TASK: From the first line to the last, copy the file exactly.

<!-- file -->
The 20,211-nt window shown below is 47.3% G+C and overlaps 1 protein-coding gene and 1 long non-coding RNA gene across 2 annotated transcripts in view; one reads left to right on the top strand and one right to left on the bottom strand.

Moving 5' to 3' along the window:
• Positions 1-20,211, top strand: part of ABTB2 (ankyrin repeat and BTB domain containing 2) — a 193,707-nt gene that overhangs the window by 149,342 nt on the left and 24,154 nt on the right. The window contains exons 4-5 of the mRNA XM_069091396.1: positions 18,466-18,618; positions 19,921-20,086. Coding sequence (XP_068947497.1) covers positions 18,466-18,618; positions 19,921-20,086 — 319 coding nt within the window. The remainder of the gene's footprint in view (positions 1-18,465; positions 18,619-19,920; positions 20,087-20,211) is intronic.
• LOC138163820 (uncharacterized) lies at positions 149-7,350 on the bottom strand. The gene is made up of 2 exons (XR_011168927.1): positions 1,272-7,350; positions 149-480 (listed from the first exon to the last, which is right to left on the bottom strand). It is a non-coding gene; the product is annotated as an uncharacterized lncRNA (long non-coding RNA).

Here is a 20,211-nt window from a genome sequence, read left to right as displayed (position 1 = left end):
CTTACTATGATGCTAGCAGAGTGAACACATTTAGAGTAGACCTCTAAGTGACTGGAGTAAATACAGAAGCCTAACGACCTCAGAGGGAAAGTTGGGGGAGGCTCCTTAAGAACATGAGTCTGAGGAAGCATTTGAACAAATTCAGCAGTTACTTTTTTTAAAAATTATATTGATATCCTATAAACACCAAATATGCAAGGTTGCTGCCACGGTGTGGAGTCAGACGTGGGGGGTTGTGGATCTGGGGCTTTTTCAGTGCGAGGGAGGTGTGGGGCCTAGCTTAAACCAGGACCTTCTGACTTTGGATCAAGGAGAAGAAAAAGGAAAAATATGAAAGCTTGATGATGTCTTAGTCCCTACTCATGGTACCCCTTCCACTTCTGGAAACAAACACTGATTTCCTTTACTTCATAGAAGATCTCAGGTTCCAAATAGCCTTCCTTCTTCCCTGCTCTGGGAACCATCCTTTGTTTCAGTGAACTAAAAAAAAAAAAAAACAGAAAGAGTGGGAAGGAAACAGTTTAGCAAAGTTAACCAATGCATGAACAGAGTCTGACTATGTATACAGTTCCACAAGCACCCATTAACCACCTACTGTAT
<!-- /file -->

The 20,211-nt window shown below is 47.3% G+C and overlaps 1 protein-coding gene and 1 long non-coding RNA gene across 2 annotated transcripts in view; one reads left to right on the top strand and one right to left on the bottom strand.

Moving 5' to 3' along the window:
• Positions 1-20,211, top strand: part of ABTB2 (ankyrin repeat and BTB domain containing 2) — a 193,707-nt gene that overhangs the window by 149,342 nt on the left and 24,154 nt on the right. The window contains exons 4-5 of the mRNA XM_069091396.1: positions 18,466-18,618; positions 19,921-20,086. Coding sequence (XP_068947497.1) covers positions 18,466-18,618; positions 19,921-20,086 — 319 coding nt within the window. The remainder of the gene's footprint in view (positions 1-18,465; positions 18,619-19,920; positions 20,087-20,211) is intronic.
• LOC138163820 (uncharacterized) lies at positions 149-7,350 on the bottom strand. The gene is made up of 2 exons (XR_011168927.1): positions 1,272-7,350; positions 149-480 (listed from the first exon to the last, which is right to left on the bottom strand). It is a non-coding gene; the product is annotated as an uncharacterized lncRNA (long non-coding RNA).

Here is a 20,211-nt window from a genome sequence, read left to right as displayed (position 1 = left end):
CTTACTATGATGCTAGCAGAGTGAACACATTTAGAGTAGACCTCTAAGTGACTGGAGTAAATACAGAAGCCTAACGACCTCAGAGGGAAAGTTGGGGGAGGCTCCTTAAGAACATGAGTCTGAGGAAGCATTTGAACAAATTCAGCAGTTACTTTTTTTAAAAATTATATTGATATCCTATAAACACCAAATATGCAAGGTTGCTGCCACGGTGTGGAGTCAGACGTGGGGGGTTGTGGATCTGGGGCTTTTTCAGTGCGAGGGAGGTGTGGGGCCTAGCTTAAACCAGGACCTTCTGACTTTGGATCAAGGAGAAGAAAAAGGAAAAATATGAAAGCTTGATGATGTCTTAGTCCCTACTCATGGTACCCCTTCCACTTCTGGAAACAAACACTGATTTCCTTTACTTCATAGAAGATCTCAGGTTCCAAATAGCCTTCCTTCTTCCCTGCTCTGGGAACCATCCTTTGTTTCAGTGAACTAAAAAAAAAAAAAAACAGAAAGAGTGGGAAGGAAACAGTTTAGCAAAGTTAACCAATGCATGAACAGAGTCTGACTATGTATACAGTTCCACAAGCACCCATTAACCACCTACTGTAT